St. Paul filmmaker David Ash says his movie “Twin Cities,” which was filmed in the towns of its title and screened at the 2017 Twin Cities Film Festival, is available on Amazon Prime.
“Twin Cities” is the story of a troubled marriage, a very pregnant wife struggling with writer’s block and a book that’s due, a depressed husband haunted by something in his past who quits his job and then is diagnosed with terminal cancer. In a 2017 interview, Ash said despite all that, there’s a lot of comedy in the movie.
“Twin Cities” has been distributed by Summer Hill Films and won five “Best of Fest” awards out of the eight festivals it has been a part of, Ash says, most recently winning the Grand Jury Prize last month at the Amsterdam Film Festival.
Dave Ash lives a double life. The 48-year-old treasury director for Ecolab moonlights as a filmmaker. No wonder that his third feature, “Twin Cities," debuting locally Wednesday at the Twin Cites Film Fest, brims with dualities: life and death, health and illness, faith and godlessness, perseverance and letting go.
A troubled marriage, a very pregnant wife struggling with writer’s block and a book that’s due, a depressed husband haunted by something in his past who quits his job aaaaaand then is diagnosed with terminal cancer.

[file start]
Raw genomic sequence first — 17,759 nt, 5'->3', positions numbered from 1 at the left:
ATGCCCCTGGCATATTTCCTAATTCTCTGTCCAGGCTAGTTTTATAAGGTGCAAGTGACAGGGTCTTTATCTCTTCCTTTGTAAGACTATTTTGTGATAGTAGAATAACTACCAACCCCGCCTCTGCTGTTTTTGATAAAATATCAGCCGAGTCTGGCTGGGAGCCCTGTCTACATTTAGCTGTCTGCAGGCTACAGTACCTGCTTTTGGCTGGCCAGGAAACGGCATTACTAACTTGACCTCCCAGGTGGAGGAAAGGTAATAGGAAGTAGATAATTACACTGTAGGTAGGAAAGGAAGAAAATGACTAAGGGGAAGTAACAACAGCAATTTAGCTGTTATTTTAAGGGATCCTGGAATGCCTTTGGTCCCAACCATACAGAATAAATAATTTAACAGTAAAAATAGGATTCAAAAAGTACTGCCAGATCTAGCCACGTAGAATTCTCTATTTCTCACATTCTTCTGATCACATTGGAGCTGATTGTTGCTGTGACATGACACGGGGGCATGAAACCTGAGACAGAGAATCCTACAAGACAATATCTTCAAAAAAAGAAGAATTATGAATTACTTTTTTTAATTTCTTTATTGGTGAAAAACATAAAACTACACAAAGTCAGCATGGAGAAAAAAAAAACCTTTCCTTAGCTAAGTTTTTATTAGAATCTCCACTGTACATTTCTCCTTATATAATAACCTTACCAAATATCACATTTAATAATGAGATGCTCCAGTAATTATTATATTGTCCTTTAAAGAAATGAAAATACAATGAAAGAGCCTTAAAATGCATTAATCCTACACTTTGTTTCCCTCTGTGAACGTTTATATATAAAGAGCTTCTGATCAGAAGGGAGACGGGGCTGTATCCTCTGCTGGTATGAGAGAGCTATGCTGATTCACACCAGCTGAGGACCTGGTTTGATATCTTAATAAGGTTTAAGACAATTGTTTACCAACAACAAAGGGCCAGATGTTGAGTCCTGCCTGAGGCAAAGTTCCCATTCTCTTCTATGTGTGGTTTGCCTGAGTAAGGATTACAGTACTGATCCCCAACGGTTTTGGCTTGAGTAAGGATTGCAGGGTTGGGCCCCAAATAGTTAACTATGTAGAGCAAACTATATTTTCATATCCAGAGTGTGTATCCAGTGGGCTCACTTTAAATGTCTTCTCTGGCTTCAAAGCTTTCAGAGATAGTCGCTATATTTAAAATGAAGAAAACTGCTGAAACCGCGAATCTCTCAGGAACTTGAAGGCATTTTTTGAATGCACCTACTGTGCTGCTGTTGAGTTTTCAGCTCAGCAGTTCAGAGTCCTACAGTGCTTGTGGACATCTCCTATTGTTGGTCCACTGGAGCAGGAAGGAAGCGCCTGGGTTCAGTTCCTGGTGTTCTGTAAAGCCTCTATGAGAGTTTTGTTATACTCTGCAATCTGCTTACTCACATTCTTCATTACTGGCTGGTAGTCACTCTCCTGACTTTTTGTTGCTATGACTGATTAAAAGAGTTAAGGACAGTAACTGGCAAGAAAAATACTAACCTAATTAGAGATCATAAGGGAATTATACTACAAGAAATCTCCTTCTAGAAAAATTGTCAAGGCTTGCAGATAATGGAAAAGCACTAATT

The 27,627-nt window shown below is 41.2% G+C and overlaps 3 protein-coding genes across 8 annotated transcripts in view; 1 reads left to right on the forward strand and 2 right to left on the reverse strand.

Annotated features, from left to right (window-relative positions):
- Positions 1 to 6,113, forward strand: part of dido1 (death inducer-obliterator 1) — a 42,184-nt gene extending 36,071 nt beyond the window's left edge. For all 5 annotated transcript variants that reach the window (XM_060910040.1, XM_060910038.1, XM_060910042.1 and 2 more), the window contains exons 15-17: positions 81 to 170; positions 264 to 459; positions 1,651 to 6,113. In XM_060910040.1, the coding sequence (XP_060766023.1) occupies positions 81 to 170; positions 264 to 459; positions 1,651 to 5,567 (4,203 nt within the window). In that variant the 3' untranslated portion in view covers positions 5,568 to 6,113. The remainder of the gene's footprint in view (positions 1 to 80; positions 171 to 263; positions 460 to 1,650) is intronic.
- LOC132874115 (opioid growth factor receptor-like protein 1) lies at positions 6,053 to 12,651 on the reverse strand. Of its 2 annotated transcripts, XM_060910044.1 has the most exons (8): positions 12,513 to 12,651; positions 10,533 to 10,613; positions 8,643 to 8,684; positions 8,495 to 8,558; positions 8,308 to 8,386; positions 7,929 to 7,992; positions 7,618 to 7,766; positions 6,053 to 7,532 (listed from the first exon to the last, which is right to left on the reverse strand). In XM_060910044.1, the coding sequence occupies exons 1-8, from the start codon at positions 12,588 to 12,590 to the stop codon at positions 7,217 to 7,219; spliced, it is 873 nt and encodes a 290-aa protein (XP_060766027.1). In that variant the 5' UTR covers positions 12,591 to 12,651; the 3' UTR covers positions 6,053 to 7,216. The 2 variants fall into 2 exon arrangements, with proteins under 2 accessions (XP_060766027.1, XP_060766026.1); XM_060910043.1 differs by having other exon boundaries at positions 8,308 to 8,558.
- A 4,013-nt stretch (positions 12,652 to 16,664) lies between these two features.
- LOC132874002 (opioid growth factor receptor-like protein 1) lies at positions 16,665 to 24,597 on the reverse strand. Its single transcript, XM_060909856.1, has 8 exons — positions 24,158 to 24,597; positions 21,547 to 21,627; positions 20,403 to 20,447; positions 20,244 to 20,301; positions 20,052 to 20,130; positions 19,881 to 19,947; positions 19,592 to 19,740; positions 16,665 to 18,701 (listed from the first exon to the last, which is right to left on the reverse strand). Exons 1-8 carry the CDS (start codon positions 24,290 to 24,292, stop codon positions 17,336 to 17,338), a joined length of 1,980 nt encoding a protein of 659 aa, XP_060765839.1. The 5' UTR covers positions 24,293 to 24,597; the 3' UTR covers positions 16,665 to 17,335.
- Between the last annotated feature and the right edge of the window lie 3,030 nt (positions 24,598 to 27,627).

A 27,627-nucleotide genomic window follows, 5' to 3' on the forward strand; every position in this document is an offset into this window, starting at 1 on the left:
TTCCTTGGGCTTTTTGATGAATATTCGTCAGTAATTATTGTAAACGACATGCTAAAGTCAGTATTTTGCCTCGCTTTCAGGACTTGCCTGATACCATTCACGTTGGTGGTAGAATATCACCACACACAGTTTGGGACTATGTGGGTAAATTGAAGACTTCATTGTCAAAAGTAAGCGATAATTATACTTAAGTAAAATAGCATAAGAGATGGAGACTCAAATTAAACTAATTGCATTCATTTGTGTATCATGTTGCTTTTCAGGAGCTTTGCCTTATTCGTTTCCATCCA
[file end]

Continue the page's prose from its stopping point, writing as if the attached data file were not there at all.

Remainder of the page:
St. Paul filmmaker David Ash concedes the storyline for his movie “Twin Cities” sounds heavy. Really heavy.
“But there’s a lot of comedy in it,” Ash says, “more than you would think.”
Twin Cities Film Fest red carpet interview with Writer / Director David Ash before the local premiere of the film.
Three minute promotional interview with Writer / Director David Ash for screening of "Twin Cities" at TCFF.
How does a composer write music that doesn’t draw attention to itself? How can a director convey scoring ideas if they’re not a musician? Why is temp music important for an editor? When should sound design reflect the real world, and when should it be from a character’s psychological perspective? Will the dialogue editor choose the lavalier or boom mic recording, or both?
In 2021 and its sequel, TWIN CITIES, Clarence Wethern plays a frustrated programmer tasked with creating an AI that can pass the Turing Test. The film, sets its sci-fi elements up as a foundation on which a subtler, more personal story stands. According to filmmaker Dave Ash, the film seeks to ask questions about how the creation of a true artificial intelligence would impact our beliefs, and to examine them through the relationship and arcs of Wethern's character, John, and his love interest, Emily.